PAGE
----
Common Name(s):


    Scientific Name:

    Taraxacum officinale Weber.

    Scientific Name Synonyms:

    None known




    Life Span: Perennial

    Origin: Introduced

    Season: Cool

    Growth Characteristics: A 5 to 40 inch tall forb with erect stems that contain a bitter, milky-white juice. It has a fleshy, deep taproot. It flowers April to October and reproduces from seeds and sprouts.

    Flowers/Inflorescence: Yellow colored, located on the tip of the leafless stem. It becomes a ball of white silky bristles at maturity.

    Fruits/Seeds: Seeds of dandelion are topped by a parachute of bristles that aid in dispersal.

    Leaves: Basal, deeply lobed, 2 to 16 inches long, and forming a rosette. Surfaces of leaves can be lightly pubescent.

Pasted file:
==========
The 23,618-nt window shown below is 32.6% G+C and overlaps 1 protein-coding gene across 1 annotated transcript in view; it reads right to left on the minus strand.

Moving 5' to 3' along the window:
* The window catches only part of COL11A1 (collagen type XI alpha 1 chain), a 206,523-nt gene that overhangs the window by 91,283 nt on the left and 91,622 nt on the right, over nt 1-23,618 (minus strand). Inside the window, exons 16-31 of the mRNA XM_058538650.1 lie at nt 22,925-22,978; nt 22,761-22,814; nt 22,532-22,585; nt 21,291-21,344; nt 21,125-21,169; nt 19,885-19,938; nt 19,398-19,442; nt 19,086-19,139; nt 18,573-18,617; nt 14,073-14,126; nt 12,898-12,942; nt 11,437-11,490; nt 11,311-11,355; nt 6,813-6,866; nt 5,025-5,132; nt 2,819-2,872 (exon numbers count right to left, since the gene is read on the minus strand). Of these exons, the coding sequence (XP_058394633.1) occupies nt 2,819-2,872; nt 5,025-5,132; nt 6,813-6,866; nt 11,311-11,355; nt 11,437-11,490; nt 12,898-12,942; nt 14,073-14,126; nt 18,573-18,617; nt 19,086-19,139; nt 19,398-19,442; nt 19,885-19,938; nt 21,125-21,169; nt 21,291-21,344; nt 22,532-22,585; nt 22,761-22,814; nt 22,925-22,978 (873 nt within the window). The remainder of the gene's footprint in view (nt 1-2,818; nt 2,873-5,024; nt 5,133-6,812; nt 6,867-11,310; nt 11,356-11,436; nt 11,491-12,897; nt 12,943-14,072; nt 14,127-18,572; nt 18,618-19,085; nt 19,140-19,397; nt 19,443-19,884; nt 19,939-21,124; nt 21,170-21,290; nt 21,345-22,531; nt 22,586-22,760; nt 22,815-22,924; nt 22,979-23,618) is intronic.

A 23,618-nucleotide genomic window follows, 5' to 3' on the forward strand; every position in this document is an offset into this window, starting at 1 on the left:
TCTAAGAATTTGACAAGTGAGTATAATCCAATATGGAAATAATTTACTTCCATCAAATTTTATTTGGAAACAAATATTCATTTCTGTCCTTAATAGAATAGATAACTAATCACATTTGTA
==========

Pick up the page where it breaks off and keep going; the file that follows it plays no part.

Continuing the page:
Ecological Adaptions:

    Dandelion is widespread throughout Utah and North America. It most commonly occurs in disturbed areas such as cut-over or burned forests, avalanche areas, overgrazed ranges, and marshy floodplains. It also occurs on highway and railroad rights-of-way, waste places, old fields, pastures, and lawns. It grows at elevations between 500 and 11,000 feet.

    Dandelion can reproduce vegetatively by sprouting from the caudex after disturbance

    Soils: Found on a variety of soils, but most common in heavy loams and sandy loams.

    Associated Species: Foxtail barley, thistle, Kentucky bluegrass.

    Uses and Management:

    Dandelions provide fair to good forage for livestock and wildlife, and are readily eaten because they are relatively succulent. Antelope, as well as sage and forest grouse, use it heavily. It is a species that inhabits disturbed areas. It is generally abundant on overgrazed rangelands, but can also occur on well-managed ranges.

    Young leaves can be eaten as spring greens. Roots can be ground and used as a coffee substitute, mild laxative, or to treat heartburn. It is a good honey plant. Tea and wine can be made from the flowers. Flowers can be fried in batter and eaten.